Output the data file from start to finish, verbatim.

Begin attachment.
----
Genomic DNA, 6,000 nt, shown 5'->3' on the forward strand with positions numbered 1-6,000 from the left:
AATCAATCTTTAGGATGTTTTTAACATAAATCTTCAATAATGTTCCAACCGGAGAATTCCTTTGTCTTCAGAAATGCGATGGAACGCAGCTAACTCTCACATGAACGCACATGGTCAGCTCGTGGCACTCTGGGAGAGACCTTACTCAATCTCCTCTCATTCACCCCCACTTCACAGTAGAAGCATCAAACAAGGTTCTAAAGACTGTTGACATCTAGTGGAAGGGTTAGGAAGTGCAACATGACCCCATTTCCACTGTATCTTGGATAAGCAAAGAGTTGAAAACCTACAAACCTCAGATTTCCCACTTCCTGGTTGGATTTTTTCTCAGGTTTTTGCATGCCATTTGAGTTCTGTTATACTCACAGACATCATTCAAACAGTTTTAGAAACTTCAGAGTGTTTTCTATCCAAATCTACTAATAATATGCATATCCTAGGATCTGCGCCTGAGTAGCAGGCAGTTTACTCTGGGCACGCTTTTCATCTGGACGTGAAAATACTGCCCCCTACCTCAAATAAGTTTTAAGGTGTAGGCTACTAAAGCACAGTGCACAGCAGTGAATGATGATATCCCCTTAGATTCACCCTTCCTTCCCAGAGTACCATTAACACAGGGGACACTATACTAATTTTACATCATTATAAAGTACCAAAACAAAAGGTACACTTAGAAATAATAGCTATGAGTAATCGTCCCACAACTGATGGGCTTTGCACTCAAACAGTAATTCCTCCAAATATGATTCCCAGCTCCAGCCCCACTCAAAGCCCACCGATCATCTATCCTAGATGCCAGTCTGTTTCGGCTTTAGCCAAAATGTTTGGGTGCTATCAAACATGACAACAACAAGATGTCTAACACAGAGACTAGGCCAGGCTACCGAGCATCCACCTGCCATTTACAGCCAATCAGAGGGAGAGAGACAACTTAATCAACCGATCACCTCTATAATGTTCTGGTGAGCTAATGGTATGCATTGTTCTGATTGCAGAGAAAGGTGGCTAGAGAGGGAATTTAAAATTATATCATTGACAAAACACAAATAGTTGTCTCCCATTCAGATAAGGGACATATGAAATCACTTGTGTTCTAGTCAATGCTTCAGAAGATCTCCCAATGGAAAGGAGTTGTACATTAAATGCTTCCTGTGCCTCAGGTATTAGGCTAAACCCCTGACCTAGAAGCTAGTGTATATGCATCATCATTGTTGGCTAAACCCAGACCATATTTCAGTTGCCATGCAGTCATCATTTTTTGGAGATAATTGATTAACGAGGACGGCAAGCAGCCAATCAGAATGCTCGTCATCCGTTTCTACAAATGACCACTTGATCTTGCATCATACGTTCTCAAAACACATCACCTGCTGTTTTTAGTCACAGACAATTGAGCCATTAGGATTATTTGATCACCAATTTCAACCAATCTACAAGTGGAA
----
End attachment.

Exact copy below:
Genomic DNA, 6,000 nt, shown 5'->3' on the forward strand with positions numbered 1-6,000 from the left:
AATCAATCTTTAGGATGTTTTTAACATAAATCTTCAATAATGTTCCAACCGGAGAATTCCTTTGTCTTCAGAAATGCGATGGAACGCAGCTAACTCTCACATGAACGCACATGGTCAGCTCGTGGCACTCTGGGAGAGACCTTACTCAATCTCCTCTCATTCACCCCCACTTCACAGTAGAAGCATCAAACAAGGTTCTAAAGACTGTTGACATCTAGTGGAAGGGTTAGGAAGTGCAACATGACCCCATTTCCACTGTATCTTGGATAAGCAAAGAGTTGAAAACCTACAAACCTCAGATTTCCCACTTCCTGGTTGGATTTTTTCTCAGGTTTTTGCATGCCATTTGAGTTCTGTTATACTCACAGACATCATTCAAACAGTTTTAGAAACTTCAGAGTGTTTTCTATCCAAATCTACTAATAATATGCATATCCTAGGATCTGCGCCTGAGTAGCAGGCAGTTTACTCTGGGCACGCTTTTCATCTGGACGTGAAAATACTGCCCCCTACCTCAAATAAGTTTTAAGGTGTAGGCTACTAAAGCACAGTGCACAGCAGTGAATGATGATATCCCCTTAGATTCACCCTTCCTTCCCAGAGTACCATTAACACAGGGGACACTATACTAATTTTACATCATTATAAAGTACCAAAACAAAAGGTACACTTAGAAATAATAGCTATGAGTAATCGTCCCACAACTGATGGGCTTTGCACTCAAACAGTAATTCCTCCAAATATGATTCCCAGCTCCAGCCCCACTCAAAGCCCACCGATCATCTATCCTAGATGCCAGTCTGTTTCGGCTTTAGCCAAAATGTTTGGGTGCTATCAAACATGACAACAACAAGATGTCTAACACAGAGACTAGGCCAGGCTACCGAGCATCCACCTGCCATTTACAGCCAATCAGAGGGAGAGAGACAACTTAATCAACCGATCACCTCTATAATGTTCTGGTGAGCTAATGGTATGCATTGTTCTGATTGCAGAGAAAGGTGGCTAGAGAGGGAATTTAAAATTATATCATTGACAAAACACAAATAGTTGTCTCCCATTCAGATAAGGGACATATGAAATCACTTGTGTTCTAGTCAATGCTTCAGAAGATCTCCCAATGGAAAGGAGTTGTACATTAAATGCTTCCTGTGCCTCAGGTATTAGGCTAAACCCCTGACCTAGAAGCTAGTGTATATGCATCATCATTGTTGGCTAAACCCAGACCATATTTCAGTTGCCATGCAGTCATCATTTTTTGGAGATAATTGATTAACGAGGACGGCAAGCAGCCAATCAGAATGCTCGTCATCCGTTTCTACAAATGACCACTTGATCTTGCATCATACGTTCTCAAAACACATCACCTGCTGTTTTTAGTCACAGACAATTGAGCCATTAGGATTATTTGATCACCAATTTCAACCAATCTACAAGTGGAA